The Prince of Wales (Edward the VIII) drops in for a visit as part of his Canadian tour.
The tidal flat that was Lost Lagoon is turned into a lake with the start of construction of the Stanley Park Causeway. The final touches would be completed in 1926.
Vancouver sculptor Elek Imredy’s Girl in a Wetsuit is unveiled near Brockton Point.
Mayor David Oppenheimer officially opens Stanley Park on September 27th.
Park Board considers building an Indian Museum at Lumberman’s Arch as a post war project.
Spanish and British explorers are the first Europeans to glimpse the heavily forested peninsula that would become Stanley Park.
Brockton Point is cleared as the site for Captain Stamp’s sawmill though it was eventually built at the foot of today’s Dunlevy Street. Many of the park’s trails are old logging skid roads.
Portuguese, Scots, First Nations people and others make their home on the point long before there was a city. 'Portuguese' Joe Silvey was the first European to settle in the future park.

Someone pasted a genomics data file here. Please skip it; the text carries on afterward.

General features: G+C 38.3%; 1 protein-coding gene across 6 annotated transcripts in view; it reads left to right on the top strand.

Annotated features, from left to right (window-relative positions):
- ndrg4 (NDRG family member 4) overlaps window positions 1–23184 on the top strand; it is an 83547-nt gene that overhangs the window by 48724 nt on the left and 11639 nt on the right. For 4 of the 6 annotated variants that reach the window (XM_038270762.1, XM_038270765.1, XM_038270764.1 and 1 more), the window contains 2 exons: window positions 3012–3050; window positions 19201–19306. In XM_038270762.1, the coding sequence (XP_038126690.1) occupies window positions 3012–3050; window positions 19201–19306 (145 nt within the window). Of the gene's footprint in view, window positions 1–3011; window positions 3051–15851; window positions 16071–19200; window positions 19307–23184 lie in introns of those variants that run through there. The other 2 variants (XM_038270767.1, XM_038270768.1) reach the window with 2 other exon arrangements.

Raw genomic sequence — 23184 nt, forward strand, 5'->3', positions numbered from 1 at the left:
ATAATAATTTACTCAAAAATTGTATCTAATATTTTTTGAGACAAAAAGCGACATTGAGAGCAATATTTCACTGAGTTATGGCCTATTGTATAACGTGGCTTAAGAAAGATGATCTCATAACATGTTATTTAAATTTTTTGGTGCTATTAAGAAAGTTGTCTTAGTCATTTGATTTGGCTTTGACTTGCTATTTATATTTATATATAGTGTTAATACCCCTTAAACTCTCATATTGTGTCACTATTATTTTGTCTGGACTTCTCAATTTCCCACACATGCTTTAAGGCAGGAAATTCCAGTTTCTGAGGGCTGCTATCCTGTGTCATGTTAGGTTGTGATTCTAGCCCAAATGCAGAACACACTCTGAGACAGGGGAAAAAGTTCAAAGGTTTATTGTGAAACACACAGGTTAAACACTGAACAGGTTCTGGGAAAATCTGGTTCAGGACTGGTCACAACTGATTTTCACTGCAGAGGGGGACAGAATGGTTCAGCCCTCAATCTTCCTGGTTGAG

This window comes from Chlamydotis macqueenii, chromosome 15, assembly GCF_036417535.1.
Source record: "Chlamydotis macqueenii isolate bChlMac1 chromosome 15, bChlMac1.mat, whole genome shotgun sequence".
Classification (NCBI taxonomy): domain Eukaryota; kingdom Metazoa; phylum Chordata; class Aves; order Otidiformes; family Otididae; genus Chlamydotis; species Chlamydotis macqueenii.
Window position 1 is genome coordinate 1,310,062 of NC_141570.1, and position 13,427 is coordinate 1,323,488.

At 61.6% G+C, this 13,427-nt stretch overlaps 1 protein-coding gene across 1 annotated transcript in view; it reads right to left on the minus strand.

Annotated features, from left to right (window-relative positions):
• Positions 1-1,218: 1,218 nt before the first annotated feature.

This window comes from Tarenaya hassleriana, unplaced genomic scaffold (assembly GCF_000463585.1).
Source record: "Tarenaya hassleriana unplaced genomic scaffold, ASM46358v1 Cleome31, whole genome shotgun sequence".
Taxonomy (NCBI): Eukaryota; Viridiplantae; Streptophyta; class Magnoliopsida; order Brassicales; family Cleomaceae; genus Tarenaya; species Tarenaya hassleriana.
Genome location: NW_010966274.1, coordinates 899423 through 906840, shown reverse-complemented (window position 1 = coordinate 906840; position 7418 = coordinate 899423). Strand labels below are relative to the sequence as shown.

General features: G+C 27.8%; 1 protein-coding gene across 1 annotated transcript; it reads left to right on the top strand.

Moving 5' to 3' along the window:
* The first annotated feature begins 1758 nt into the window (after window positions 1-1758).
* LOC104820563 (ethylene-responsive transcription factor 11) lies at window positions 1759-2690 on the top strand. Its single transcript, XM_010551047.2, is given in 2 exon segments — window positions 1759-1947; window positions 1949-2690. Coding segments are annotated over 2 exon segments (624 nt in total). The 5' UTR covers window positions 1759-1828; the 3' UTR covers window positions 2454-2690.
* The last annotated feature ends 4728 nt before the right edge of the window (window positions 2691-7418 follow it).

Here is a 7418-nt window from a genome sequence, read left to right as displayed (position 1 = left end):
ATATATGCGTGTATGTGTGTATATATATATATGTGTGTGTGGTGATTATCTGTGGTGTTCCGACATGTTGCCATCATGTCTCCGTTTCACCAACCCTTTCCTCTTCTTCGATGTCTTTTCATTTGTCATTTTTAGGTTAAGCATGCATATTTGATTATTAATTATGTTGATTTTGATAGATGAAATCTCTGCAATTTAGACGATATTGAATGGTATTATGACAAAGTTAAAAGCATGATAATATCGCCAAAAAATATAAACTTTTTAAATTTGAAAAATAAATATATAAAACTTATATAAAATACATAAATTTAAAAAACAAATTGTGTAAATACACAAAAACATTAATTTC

The Canadian Pacific Railway suggest in a letter to the Dominion Government that the lands east of a line between English Bay and Second Beach be given to the railroad “for docks, warehouses and buildings.” This request included Coal Harbour and the future Brockton Point.
The first order of business for the first meeting of the newly minted City of Vancouver council on May 12, 1886, was to pass a resolution to ask the Dominion Government to convey the peninsula known as the Government Reserve to the City “in order that it be used by the inhabitants of said City of Vancouver as a park.”